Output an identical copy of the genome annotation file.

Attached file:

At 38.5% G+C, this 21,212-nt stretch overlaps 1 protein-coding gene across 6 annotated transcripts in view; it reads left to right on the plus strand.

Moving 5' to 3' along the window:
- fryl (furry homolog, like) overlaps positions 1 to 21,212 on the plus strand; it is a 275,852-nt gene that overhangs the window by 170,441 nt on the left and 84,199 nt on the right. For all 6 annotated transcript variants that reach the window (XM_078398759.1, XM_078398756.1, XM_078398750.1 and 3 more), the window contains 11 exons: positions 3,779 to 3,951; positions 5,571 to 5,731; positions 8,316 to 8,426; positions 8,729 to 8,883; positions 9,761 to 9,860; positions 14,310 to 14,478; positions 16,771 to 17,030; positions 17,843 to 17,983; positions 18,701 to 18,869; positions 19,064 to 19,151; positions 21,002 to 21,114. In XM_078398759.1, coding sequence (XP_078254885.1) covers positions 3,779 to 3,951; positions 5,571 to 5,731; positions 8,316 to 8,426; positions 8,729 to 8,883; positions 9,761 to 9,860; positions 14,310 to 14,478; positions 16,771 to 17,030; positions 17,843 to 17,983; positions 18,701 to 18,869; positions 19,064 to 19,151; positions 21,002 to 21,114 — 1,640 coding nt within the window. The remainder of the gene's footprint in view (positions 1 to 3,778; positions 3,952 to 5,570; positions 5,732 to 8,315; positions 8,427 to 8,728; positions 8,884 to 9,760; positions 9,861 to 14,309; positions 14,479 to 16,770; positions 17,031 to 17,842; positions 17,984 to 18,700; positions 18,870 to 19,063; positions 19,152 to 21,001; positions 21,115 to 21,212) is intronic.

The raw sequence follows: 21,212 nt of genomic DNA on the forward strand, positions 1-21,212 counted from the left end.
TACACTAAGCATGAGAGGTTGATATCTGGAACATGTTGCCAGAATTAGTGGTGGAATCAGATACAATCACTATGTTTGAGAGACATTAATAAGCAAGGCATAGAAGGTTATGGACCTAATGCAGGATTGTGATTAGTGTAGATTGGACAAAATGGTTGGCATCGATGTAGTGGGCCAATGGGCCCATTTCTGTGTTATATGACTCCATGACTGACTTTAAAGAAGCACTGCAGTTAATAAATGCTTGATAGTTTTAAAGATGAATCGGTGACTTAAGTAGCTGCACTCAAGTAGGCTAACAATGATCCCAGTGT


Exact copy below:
At 38.5% G+C, this 21,212-nt stretch overlaps 1 protein-coding gene across 6 annotated transcripts in view; it reads left to right on the plus strand.

Moving 5' to 3' along the window:
- fryl (furry homolog, like) overlaps positions 1 to 21,212 on the plus strand; it is a 275,852-nt gene that overhangs the window by 170,441 nt on the left and 84,199 nt on the right. For all 6 annotated transcript variants that reach the window (XM_078398759.1, XM_078398756.1, XM_078398750.1 and 3 more), the window contains 11 exons: positions 3,779 to 3,951; positions 5,571 to 5,731; positions 8,316 to 8,426; positions 8,729 to 8,883; positions 9,761 to 9,860; positions 14,310 to 14,478; positions 16,771 to 17,030; positions 17,843 to 17,983; positions 18,701 to 18,869; positions 19,064 to 19,151; positions 21,002 to 21,114. In XM_078398759.1, coding sequence (XP_078254885.1) covers positions 3,779 to 3,951; positions 5,571 to 5,731; positions 8,316 to 8,426; positions 8,729 to 8,883; positions 9,761 to 9,860; positions 14,310 to 14,478; positions 16,771 to 17,030; positions 17,843 to 17,983; positions 18,701 to 18,869; positions 19,064 to 19,151; positions 21,002 to 21,114 — 1,640 coding nt within the window. The remainder of the gene's footprint in view (positions 1 to 3,778; positions 3,952 to 5,570; positions 5,732 to 8,315; positions 8,427 to 8,728; positions 8,884 to 9,760; positions 9,861 to 14,309; positions 14,479 to 16,770; positions 17,031 to 17,842; positions 17,984 to 18,700; positions 18,870 to 19,063; positions 19,152 to 21,001; positions 21,115 to 21,212) is intronic.

The raw sequence follows: 21,212 nt of genomic DNA on the forward strand, positions 1-21,212 counted from the left end.
TACACTAAGCATGAGAGGTTGATATCTGGAACATGTTGCCAGAATTAGTGGTGGAATCAGATACAATCACTATGTTTGAGAGACATTAATAAGCAAGGCATAGAAGGTTATGGACCTAATGCAGGATTGTGATTAGTGTAGATTGGACAAAATGGTTGGCATCGATGTAGTGGGCCAATGGGCCCATTTCTGTGTTATATGACTCCATGACTGACTTTAAAGAAGCACTGCAGTTAATAAATGCTTGATAGTTTTAAAGATGAATCGGTGACTTAAGTAGCTGCACTCAAGTAGGCTAACAATGATCCCAGTGT